Starting the project is not simply a question of getting a green light from the bank, however. The complex will have to upgrade its electrical system, which dates back to 1952. The project must be approved by both the New York City Department of Buildings and Con Ed, and includes an impact study.

“Everybody thinks that once you decide to go solar, you just install a system,” says Owen. “But as the industry has grown up, so have the utilities and they are much more judicial about whether their grid can handle it.”

From Humble Beginnings

The project wasn’t always this big. Initially, the board considered installing a system that was about half the size of the current one. But because of falling material and labor costs, RGS Energy was able to make the math work for a significantly larger installation that would ultimately cost Georgetown Mews about $20,000 more.

Before any of this could happen, however, the board had to be convinced. Owen first approached the co-op’s lawyer, James Samson, about the idea. Once Samson, a partner at Samson Fink & Dubow, crunched the numbers and saw that the project was possible – and could really work – he brought the idea to the board last December. But it took some convincing. “When I first proposed the project, everybody said, ‘This is crazy,’ because it had never been done before,” says Samson.

But Georgetown Mews does not have a typical board. The community, which converted from rentals to co-ops in 1986, has a long history of making bold, proactive choices. In 1995, the co-op bought the mortgage on the sponsor’s unsold shares, creating an income stream. Over the years, the complex has sold off apartments as they become vacant, providing the community with another source of revenue for capital improvements. (Of the remaining one hundred rental units, about eight are currently vacant and ready to be sold.) The co-op has taken on major capital improvement projects with a focus on making the community more environmentally responsible. In 2008, the board had the entire community submetered, a process that involved amending the proprietary lease. Following that, the attics were insulated. Then, in 2011, the board had the windows replaced.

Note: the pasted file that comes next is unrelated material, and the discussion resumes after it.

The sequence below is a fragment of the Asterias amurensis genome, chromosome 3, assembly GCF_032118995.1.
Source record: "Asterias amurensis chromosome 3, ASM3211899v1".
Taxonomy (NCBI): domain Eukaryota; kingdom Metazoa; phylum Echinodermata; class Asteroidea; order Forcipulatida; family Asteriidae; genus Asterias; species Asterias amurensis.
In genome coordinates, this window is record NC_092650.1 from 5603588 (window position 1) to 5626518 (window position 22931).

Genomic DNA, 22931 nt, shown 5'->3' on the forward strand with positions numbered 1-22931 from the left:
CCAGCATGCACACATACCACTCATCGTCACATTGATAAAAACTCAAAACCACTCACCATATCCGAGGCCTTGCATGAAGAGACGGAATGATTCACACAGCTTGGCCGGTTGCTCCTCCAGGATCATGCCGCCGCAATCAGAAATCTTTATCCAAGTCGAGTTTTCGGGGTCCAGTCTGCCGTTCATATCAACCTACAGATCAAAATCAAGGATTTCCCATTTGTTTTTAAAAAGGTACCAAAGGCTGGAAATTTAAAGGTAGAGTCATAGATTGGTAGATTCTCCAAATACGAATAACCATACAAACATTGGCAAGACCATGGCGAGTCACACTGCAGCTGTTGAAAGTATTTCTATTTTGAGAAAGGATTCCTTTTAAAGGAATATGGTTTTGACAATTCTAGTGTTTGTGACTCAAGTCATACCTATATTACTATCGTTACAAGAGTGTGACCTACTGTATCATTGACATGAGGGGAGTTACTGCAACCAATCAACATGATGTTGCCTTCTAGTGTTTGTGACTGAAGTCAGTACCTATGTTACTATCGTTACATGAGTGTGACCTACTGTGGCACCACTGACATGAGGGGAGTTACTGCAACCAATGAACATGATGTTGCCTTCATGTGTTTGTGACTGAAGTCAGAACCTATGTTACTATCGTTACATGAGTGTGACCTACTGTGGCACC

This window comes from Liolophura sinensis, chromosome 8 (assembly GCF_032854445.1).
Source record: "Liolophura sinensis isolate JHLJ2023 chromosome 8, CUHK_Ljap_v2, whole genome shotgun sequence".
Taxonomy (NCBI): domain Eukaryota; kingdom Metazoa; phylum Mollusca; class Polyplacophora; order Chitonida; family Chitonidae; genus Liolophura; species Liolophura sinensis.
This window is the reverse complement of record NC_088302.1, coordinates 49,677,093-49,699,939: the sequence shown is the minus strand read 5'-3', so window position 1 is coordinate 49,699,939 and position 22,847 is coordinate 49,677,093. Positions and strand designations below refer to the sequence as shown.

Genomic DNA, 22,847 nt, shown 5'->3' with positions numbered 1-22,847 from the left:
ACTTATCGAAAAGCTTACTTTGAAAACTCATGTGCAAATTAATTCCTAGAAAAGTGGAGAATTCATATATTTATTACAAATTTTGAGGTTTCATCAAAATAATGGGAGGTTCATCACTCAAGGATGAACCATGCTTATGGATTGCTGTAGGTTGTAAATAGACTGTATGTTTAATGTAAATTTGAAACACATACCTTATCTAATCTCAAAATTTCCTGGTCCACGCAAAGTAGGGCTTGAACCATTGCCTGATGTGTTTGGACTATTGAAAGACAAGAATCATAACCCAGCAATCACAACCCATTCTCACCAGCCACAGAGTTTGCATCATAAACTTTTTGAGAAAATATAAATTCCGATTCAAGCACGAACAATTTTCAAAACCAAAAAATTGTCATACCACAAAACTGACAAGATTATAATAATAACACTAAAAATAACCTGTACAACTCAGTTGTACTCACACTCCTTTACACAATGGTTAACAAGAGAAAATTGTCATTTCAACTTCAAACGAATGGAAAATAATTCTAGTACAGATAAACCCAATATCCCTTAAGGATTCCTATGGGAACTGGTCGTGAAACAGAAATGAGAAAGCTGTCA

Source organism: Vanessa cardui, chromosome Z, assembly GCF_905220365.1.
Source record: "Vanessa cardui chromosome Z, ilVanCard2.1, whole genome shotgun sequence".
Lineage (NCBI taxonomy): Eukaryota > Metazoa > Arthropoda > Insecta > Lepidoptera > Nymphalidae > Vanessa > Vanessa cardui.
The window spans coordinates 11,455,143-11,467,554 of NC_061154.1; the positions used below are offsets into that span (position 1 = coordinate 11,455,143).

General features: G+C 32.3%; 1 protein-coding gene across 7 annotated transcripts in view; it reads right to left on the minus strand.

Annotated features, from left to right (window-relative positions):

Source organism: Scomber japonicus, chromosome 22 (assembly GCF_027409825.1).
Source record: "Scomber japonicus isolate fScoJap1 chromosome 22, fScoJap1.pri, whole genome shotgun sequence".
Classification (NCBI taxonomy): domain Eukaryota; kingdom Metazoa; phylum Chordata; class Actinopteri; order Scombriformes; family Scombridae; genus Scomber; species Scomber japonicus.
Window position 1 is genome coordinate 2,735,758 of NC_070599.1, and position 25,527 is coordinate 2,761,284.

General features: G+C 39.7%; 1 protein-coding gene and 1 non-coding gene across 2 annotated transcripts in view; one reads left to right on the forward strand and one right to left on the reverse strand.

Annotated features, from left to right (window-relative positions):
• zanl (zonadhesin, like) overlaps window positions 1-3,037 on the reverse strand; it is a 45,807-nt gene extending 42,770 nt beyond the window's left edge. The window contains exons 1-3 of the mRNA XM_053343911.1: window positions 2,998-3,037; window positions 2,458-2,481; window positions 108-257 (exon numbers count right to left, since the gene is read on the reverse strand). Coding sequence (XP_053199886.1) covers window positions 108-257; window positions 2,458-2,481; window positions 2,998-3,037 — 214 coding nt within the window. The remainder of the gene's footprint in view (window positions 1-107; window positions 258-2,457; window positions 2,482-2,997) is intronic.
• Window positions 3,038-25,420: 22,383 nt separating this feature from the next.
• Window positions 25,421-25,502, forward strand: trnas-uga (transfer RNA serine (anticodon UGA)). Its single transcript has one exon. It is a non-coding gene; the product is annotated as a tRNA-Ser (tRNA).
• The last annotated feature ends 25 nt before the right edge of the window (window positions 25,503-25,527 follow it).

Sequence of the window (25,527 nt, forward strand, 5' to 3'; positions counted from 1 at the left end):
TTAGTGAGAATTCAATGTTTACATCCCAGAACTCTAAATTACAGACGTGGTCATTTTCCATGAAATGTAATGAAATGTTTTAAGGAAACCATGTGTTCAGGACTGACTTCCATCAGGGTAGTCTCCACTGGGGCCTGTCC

“I tell people everything the co-op has done, and I mention the solar panel project and people are very impressed,” says Mary Fisher, who has been board president since 1995.

Of all the projects Georgetown Mews has tackled over the years, the submetering project is the one that will help make the solar panel project work. The co-op will be able to direct the power it generates through the master meter. Individual shareholders won’t see a reduction on their electric bills; instead the complex’s overall costs will drop because of a credit on the overall dollar amount billed from Con Edison, which translates to lower maintenance fees.

While Fisher leaves the project details to the lawyer, contractor, and property manager, her main concerns are focused on the community. When Samson, the lawyer, and Owen, the contractor, proposed the idea, she wanted assurances that a solar installation wouldn’t be a nuisance. “I wanted to make sure this wasn’t making a humming sound over your head. I wanted to make sure I didn’t have kids throwing rocks at them,” she says.

But until the banks, the city, and Con Ed have given the project a nod, concerns about kids and rocks remain a distant problem.

“Are you asking me if anything can fall apart?” says Goldstick. “I’ve been in the business for a long time. Until the ink dries and the check clears, a lot of things can fall apart.”